An excerpt from a Work-in-Progress novel by Karen de Lange
Liam Colley has lived isolated and alone since his exile in disgrace from the Associated Sovereignties. His life is disrupted by the arrival of Aleysa, a young girl from a nearby town. Discovering the extent of her psychic powers, he realises that she might represent his ticket home and sets about gaining her trust, starting off by cooking a spectacular meal using the food she has mysteriously brought with her.
Liam cooked a feast for them. Corn cobs drizzled with melted cheese; chicken wrapped in bacon in a spiced tomato sauce; strawberries dipped in chocolate. What he didn’t use he stored carefully in the cool box; hopefully it would keep a day or two.
Both the beers had gone by the time they sat down to eat; he rinsed the bottles out and filled them with water, giving one to Aleysa. She flicked hers sharply, waited a moment for it to grow cold, then drank deeply.
They ate in silence, greedily, savouring the medley of flavours. Afterwards, they cleared up in near-silence, each moving around the other to wash, dry and put away as though they had been doing it for years. When the place was tidy, Liam put some coffee on to brew, shaking the jar to tip out the absolute last of his precious supply.
Aleysa looked up as the smell wafted over to where she was sitting at the table. ‘What’s that?’
‘Coffee.’ The puzzlement on her face made him realise that she might need some clarification. ‘It’s a bit like tea. But tea is vile, and this isn’t.’
She craned her neck curiously as he poured his mug and brought it over to the table.
‘Here,’ he offered. ‘Try it.’
Taking the mug, Aleysa sniffed it and took a tiny sip. Liam laughed aloud at the disgusted expression on her face as she handed it back, shaking her head emphatically.
‘It can be an acquired taste. And this is the last of mine, so if you do acquire a taste then tough luck.’
‘I could try and get you some, if you like,’ she said.
‘Aye,’ he said. ‘About that. Where did all this spring from, anyway?’
‘Temple of Sirona.’
‘Aleysa!’ She looked up at the suddenly harsh tone of his voice. ‘Help me out here, will you? I promise, I’m not trying to get you into trouble. I just need to know what I’m dealing with here. Is someone going to come looking for you? What about your parents? Are they missing you right now? Trust me, I don’t much care what the answer is as mostly it’s your problem, not mine. But there might be something that is my problem, in which case I do need to know.’
He tried to conceal the twist of desperation inside himself. So much rested on this. Watching her carefully to try and gauge her reactions, he nearly missed the slight spark that kindled in her eyes. ‘Well?’ he prompted.
She cast her gaze down to her hands clasped in her lap, but he was almost sure that the reticence was an act. She hadn’t been shy about anything else so far.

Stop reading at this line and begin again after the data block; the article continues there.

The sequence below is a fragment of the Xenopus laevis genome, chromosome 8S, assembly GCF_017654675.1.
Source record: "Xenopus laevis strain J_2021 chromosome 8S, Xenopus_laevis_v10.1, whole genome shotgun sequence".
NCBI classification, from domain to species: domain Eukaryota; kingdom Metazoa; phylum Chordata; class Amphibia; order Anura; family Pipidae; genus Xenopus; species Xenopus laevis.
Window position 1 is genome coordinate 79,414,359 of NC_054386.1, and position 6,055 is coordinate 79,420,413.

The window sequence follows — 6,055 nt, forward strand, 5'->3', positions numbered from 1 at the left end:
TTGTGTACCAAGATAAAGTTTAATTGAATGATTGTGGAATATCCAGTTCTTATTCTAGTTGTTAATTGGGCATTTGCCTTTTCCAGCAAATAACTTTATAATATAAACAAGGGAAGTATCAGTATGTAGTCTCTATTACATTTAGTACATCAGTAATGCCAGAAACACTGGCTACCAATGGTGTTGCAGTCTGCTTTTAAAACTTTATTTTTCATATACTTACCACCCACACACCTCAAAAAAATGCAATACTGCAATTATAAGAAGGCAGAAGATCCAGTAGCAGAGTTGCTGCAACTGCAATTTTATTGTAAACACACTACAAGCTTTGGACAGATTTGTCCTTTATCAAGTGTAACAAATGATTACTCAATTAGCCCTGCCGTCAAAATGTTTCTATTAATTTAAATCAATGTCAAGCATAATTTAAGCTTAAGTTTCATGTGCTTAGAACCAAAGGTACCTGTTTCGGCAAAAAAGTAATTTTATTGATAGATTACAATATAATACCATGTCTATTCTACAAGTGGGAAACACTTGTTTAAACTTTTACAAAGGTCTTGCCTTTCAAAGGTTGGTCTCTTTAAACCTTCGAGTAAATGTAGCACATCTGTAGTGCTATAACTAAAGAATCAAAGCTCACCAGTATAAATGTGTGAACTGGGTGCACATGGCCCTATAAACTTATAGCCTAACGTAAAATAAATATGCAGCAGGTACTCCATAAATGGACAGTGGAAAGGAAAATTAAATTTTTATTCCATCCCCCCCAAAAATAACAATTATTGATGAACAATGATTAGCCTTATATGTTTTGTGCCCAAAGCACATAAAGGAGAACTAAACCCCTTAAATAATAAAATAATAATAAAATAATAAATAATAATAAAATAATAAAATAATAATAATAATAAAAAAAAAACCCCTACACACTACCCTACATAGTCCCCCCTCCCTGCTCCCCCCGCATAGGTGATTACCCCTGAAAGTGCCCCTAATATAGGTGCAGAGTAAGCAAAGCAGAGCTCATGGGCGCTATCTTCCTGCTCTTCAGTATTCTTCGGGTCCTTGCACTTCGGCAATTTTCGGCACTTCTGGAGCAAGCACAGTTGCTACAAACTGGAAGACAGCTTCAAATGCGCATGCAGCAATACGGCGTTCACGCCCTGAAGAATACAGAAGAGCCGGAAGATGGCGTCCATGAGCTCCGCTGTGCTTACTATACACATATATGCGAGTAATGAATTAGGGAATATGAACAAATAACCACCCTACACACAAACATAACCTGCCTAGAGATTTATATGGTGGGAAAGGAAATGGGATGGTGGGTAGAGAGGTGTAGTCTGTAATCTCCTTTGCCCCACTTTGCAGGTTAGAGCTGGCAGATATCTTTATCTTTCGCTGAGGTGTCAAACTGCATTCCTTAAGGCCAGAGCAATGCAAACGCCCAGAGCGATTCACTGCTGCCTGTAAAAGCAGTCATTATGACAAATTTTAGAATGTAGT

‘Will you let me show you?’
Liam frowned. ‘What d’you... oh.’
Aleysa had brought one hand up and laid it, palm up, on the table.
He swallowed, turning over the possibilities. If he did this, would he be opening himself up to her? And, if he refused, would she just tell him what he wanted to know? Or would she leave? I don’t have much choice.
He laid his own hand – rough, large, fair – in her small dark one.
Had it not been for the moment he had discovered her emotions inside him, he would not have been prepared for what came next. He didn’t see her life laid out before him like a stage play; he heard no voice narrating her story. He just knew. Knew, as though he had lived it himself.
The day her grandmother had taken her to the Temple of Sirona – a place where the old and infirm were sent to die, no place for a young girl, but the only place that would have her. Her mother dead, her father unknown, her grandparents wanting nothing to do with her. Or maybe, as she realised now, afraid of her. At first, her days spent tending the sick, her education curtailed, but finding a small measure of satisfaction in the way she could soothe their pain, blocking it from their conscious minds. But then, so gradually, how the sisters of Sirona had seen that something was awry with her, something not quite the same as everyone else. A couple of slips on her part, revealing that she knew things she had no earthly right to know, and they were afraid of her too.
Banned from tending the patients, sent out of every room she entered, becoming invisible. Discovering that she could sneak out when she pleased and nobody would miss her. Hitching illicit rides on goods trucks leaving the town, just for the sake of going somewhere. Happening on the steep pass cutting through the ridge to the lake. Getting back whatever time of night she pleased, because nobody cared.
And the sly pinches, and the bruises, and the whispers, some that she was not meant to hear, some that she was. Half-caste witch, whore’s bastard and night-demon’s daughter.
He pulled away from her, making the table rock, pushing down the growing sense of exultation, hoping it didn’t show in his eyes. Keeping his voice even. ‘What do you want from me?’
She met his gaze steadily. ‘I want you to take me away from here.’
Karen's site and blog can be found here.